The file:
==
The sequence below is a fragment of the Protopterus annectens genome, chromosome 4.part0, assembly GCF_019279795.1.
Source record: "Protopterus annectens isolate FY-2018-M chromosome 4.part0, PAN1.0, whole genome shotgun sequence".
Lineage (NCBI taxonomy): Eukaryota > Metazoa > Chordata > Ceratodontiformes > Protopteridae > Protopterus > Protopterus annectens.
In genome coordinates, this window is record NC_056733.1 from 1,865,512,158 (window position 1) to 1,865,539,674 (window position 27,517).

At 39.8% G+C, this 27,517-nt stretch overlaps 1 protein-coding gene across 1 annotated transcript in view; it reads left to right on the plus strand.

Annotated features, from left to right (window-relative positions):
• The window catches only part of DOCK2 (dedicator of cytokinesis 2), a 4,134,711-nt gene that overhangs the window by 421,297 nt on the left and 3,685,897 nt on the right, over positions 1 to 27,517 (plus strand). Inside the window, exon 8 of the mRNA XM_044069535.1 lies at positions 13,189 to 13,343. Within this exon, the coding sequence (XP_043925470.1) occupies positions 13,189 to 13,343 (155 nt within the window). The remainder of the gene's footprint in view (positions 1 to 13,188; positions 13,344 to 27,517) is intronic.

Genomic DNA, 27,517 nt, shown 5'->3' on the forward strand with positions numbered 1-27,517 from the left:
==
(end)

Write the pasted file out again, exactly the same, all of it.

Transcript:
The sequence below is a fragment of the Protopterus annectens genome, chromosome 4.part0, assembly GCF_019279795.1.
Source record: "Protopterus annectens isolate FY-2018-M chromosome 4.part0, PAN1.0, whole genome shotgun sequence".
Lineage (NCBI taxonomy): Eukaryota > Metazoa > Chordata > Ceratodontiformes > Protopteridae > Protopterus > Protopterus annectens.
In genome coordinates, this window is record NC_056733.1 from 1,865,512,158 (window position 1) to 1,865,539,674 (window position 27,517).

At 39.8% G+C, this 27,517-nt stretch overlaps 1 protein-coding gene across 1 annotated transcript in view; it reads left to right on the plus strand.

Annotated features, from left to right (window-relative positions):
• The window catches only part of DOCK2 (dedicator of cytokinesis 2), a 4,134,711-nt gene that overhangs the window by 421,297 nt on the left and 3,685,897 nt on the right, over positions 1 to 27,517 (plus strand). Inside the window, exon 8 of the mRNA XM_044069535.1 lies at positions 13,189 to 13,343. Within this exon, the coding sequence (XP_043925470.1) occupies positions 13,189 to 13,343 (155 nt within the window). The remainder of the gene's footprint in view (positions 1 to 13,188; positions 13,344 to 27,517) is intronic.

Genomic DNA, 27,517 nt, shown 5'->3' on the forward strand with positions numbered 1-27,517 from the left: